Over 90 years ago Vancouver hired Harland Bartholomew & Associates to create Vancouver’s first city-wide plan. Highly influential in the first half of the twentieth century, Bartholomew’s firm emerged as leading American urban planners starting in 1911 and pioneered methodologies for plans in many cities. The 332-page A Plan for the City of Vancouver saw several iterations completed in 1927-30 for the Vancouver Town Planning Commission. It provided an ambitious vision and specific concepts for the young city at the time when Vancouver amalgamated with two neighbouring municipalities to become the modern City of Vancouver, with automobile-oriented transportation demands and planning for industrial growth as priority considerations.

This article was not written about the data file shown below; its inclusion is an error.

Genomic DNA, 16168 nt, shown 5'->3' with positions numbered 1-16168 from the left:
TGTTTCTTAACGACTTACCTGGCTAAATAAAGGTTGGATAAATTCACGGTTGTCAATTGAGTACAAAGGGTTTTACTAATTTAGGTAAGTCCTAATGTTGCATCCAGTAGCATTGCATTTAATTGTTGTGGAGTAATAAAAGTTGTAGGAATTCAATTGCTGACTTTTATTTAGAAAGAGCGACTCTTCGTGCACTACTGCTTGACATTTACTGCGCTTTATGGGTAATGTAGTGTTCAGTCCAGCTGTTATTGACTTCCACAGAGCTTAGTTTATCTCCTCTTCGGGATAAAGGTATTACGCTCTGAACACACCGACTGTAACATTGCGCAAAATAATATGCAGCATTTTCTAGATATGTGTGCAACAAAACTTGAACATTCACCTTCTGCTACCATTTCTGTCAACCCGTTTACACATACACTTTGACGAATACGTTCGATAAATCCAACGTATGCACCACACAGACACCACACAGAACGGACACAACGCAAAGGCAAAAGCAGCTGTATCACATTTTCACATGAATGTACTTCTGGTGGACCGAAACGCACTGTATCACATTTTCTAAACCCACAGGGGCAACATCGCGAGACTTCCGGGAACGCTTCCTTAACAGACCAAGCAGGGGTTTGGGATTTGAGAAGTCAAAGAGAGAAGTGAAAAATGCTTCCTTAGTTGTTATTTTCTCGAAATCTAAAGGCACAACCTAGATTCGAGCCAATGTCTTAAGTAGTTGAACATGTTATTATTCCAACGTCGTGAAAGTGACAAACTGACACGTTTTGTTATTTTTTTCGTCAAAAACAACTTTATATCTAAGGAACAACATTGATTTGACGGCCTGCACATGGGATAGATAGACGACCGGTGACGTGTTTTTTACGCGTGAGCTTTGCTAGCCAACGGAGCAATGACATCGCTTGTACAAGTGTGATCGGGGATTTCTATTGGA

Bartholomew’s plans left a lasting legacy in how the city developed over the decades to come, including the Burrard Bridge and strict separations between apartment and detached home areas. Author Michael Kluckner will explore what was implemented, what worked and what did not, and track more recent changes in legislation and development, such as the vision for False Creek, condominium living and the push for compact communities in both the city and the region. As Vancouver enters a new phase of city-wide planning and an expanded regional context, a look back over the past century can provide insights on many aspects of the city today.